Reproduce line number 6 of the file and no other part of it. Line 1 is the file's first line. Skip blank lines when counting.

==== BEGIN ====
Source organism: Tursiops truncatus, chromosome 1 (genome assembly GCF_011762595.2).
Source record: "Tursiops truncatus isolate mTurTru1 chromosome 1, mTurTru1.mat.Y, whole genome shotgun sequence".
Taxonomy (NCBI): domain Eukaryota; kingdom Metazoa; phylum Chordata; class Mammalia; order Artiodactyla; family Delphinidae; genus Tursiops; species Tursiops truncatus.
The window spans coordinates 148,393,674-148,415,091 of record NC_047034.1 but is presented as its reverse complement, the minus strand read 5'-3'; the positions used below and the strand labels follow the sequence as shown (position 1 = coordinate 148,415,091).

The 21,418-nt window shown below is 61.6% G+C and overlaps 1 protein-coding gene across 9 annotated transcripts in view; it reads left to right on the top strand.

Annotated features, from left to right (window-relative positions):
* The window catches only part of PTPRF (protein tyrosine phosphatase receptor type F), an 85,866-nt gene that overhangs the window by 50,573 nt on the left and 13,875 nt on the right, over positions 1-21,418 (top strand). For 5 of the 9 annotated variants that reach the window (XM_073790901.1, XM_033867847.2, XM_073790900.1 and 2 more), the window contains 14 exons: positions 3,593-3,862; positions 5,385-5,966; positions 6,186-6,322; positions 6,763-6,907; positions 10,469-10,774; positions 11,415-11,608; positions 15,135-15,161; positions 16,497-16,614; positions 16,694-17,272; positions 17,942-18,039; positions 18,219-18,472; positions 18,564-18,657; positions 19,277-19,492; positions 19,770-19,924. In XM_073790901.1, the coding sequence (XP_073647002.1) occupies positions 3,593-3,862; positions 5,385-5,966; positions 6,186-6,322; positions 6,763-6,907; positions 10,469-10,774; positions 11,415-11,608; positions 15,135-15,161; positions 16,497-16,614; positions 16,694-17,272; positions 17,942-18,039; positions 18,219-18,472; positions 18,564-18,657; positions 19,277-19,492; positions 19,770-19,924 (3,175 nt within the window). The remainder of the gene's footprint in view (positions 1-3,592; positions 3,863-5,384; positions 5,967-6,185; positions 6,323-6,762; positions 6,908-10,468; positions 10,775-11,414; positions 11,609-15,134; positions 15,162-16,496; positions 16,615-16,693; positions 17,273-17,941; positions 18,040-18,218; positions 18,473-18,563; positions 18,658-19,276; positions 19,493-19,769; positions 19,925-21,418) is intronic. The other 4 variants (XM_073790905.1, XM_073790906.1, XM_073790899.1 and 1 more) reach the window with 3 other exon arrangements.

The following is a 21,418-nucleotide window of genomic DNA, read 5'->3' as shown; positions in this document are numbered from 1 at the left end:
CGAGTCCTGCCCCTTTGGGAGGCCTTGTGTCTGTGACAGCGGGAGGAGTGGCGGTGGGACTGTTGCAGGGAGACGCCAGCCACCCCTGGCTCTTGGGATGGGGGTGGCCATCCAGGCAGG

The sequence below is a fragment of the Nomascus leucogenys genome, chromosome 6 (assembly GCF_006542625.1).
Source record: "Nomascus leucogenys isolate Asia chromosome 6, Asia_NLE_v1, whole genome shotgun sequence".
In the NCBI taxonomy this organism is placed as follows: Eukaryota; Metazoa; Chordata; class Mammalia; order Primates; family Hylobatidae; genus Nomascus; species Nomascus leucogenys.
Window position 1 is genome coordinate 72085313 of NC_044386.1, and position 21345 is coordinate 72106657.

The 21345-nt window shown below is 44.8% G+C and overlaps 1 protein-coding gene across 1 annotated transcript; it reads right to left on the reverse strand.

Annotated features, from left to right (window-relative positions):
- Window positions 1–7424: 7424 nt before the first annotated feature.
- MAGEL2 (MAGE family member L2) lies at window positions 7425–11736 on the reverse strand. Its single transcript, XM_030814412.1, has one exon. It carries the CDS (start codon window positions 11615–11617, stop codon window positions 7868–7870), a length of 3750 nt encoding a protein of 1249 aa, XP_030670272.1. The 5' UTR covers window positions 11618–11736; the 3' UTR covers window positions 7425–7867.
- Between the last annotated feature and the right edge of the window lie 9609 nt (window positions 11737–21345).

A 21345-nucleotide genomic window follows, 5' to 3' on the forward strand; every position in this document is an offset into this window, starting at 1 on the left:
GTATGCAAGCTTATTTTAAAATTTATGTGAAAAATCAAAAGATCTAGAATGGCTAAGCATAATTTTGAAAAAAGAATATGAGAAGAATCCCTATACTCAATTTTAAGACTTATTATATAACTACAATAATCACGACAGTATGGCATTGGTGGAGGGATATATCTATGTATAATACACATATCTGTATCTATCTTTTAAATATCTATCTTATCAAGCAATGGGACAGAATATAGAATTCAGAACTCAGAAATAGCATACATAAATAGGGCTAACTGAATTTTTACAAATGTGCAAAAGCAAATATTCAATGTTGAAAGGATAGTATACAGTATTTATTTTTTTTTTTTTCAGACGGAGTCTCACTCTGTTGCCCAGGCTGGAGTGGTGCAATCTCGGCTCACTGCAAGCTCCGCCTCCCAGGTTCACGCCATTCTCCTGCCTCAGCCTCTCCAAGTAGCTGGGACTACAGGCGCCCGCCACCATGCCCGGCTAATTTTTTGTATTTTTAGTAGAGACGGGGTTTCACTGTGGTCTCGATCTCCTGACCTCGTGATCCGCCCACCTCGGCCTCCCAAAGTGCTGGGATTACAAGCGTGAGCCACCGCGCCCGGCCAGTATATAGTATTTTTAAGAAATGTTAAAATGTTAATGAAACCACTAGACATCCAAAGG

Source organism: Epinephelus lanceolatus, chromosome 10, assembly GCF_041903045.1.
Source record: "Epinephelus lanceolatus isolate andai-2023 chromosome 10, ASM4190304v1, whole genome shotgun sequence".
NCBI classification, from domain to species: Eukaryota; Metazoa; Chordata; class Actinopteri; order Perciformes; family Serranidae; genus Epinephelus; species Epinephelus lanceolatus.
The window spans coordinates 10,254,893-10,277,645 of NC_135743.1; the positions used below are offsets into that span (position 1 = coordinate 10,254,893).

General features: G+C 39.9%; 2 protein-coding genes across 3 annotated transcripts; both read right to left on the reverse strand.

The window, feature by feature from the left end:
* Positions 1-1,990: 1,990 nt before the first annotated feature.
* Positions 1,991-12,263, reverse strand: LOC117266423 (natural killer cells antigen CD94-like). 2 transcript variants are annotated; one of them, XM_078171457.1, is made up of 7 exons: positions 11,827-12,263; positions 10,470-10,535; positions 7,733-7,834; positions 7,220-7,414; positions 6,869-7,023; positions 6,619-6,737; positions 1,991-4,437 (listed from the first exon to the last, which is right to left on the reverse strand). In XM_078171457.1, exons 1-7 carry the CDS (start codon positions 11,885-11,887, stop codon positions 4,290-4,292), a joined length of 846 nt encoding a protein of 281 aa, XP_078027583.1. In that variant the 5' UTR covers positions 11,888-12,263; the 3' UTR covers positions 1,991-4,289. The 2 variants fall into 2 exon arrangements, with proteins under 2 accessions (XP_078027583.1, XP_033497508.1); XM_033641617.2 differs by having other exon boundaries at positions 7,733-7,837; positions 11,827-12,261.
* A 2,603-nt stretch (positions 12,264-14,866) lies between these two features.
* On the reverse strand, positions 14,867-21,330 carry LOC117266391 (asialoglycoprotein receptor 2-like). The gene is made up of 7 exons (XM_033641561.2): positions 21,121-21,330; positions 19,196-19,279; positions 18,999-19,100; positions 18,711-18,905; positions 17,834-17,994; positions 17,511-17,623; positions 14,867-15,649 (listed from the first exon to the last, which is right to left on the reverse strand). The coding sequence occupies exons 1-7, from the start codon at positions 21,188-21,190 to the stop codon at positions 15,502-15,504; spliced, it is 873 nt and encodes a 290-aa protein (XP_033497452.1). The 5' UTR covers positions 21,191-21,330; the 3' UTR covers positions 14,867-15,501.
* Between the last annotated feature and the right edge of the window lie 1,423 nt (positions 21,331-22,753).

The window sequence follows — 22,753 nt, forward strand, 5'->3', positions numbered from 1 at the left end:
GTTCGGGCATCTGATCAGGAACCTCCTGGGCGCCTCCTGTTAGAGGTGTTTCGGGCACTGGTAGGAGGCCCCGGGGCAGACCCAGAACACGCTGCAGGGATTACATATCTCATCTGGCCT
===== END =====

Annotated features, from left to right (window-relative positions):